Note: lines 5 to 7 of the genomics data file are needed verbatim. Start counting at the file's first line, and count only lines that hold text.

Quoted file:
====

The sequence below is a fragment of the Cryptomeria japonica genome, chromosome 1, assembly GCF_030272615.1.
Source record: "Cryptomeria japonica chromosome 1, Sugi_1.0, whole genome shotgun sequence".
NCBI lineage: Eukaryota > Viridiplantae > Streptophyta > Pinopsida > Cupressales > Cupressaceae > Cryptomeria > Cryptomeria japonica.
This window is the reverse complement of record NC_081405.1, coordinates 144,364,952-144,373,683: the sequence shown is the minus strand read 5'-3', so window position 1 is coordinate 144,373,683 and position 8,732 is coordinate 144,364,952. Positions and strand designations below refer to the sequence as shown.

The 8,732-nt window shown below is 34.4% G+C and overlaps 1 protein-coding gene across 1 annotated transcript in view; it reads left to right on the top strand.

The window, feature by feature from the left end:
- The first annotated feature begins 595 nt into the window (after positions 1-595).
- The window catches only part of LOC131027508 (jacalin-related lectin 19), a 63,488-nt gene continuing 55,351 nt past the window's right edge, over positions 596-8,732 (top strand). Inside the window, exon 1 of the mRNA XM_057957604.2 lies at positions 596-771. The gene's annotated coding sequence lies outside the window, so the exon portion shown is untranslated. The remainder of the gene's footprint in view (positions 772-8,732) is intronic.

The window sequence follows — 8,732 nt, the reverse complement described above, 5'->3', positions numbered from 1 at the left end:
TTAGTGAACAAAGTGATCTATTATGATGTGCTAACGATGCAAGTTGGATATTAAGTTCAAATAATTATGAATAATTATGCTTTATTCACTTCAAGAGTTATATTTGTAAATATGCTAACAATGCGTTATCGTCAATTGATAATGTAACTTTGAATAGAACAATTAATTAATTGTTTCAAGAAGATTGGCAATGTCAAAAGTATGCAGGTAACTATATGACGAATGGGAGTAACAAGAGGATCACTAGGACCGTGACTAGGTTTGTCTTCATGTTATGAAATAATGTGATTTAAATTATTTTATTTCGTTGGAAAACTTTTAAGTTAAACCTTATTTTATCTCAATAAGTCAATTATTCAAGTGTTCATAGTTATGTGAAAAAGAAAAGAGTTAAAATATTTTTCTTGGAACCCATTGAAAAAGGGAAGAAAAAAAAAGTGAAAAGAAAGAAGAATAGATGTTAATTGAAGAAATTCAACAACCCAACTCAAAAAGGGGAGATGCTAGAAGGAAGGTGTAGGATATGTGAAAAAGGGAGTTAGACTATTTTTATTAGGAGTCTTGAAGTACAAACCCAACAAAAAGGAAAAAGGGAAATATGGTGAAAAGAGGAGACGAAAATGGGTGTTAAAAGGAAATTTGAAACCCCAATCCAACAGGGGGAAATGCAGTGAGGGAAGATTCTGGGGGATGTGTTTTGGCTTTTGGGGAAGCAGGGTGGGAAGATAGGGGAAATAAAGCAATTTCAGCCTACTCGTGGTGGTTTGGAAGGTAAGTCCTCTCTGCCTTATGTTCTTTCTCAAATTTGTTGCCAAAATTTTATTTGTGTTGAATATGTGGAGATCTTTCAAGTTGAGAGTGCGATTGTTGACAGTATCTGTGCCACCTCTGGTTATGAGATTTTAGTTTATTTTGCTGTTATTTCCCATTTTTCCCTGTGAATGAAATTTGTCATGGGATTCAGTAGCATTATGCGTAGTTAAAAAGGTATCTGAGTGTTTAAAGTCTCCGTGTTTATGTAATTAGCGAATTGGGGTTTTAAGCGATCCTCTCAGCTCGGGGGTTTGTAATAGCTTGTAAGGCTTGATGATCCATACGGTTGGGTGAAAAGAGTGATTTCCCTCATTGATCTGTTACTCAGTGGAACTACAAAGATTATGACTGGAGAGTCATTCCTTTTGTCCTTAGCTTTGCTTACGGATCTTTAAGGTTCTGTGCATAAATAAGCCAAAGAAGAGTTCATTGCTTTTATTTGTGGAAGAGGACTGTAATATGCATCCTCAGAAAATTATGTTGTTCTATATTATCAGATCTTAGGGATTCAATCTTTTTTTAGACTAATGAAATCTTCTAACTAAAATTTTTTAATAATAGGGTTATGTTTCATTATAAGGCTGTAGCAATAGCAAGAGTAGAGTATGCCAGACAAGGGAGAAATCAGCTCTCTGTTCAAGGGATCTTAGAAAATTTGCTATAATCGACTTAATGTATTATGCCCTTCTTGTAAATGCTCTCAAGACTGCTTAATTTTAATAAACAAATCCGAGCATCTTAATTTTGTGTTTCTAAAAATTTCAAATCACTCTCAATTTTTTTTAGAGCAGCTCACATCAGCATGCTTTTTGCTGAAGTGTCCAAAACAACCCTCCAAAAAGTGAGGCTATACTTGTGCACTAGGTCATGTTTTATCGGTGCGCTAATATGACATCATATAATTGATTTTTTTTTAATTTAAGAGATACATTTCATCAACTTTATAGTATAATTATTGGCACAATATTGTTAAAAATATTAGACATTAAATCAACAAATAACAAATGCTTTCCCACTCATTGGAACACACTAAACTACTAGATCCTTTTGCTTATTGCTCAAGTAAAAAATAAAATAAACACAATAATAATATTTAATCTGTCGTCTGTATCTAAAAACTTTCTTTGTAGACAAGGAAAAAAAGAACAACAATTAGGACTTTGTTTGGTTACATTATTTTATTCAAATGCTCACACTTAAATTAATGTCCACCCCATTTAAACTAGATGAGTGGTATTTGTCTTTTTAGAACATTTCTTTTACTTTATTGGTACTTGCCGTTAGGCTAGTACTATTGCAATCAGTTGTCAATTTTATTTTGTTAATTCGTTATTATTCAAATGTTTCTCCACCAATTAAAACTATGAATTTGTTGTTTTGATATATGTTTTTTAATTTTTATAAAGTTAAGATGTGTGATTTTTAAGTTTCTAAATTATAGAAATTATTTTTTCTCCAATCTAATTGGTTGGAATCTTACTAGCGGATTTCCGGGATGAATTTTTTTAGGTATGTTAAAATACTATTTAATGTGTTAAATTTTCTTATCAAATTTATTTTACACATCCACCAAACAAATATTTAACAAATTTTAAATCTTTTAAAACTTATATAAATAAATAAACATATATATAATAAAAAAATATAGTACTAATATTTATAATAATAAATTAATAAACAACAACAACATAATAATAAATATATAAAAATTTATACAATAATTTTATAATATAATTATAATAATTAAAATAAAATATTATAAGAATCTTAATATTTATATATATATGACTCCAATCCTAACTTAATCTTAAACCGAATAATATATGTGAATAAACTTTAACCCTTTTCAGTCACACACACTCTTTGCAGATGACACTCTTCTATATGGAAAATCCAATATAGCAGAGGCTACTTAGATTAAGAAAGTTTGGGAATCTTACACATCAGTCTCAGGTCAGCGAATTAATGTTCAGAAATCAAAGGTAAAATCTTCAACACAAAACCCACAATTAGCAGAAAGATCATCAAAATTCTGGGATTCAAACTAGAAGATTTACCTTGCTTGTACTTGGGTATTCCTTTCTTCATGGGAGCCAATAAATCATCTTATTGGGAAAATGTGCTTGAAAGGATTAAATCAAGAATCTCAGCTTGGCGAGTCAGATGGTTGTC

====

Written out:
The 8,732-nt window shown below is 34.4% G+C and overlaps 1 protein-coding gene across 1 annotated transcript in view; it reads left to right on the top strand.

The window, feature by feature from the left end:
- The first annotated feature begins 595 nt into the window (after positions 1-595).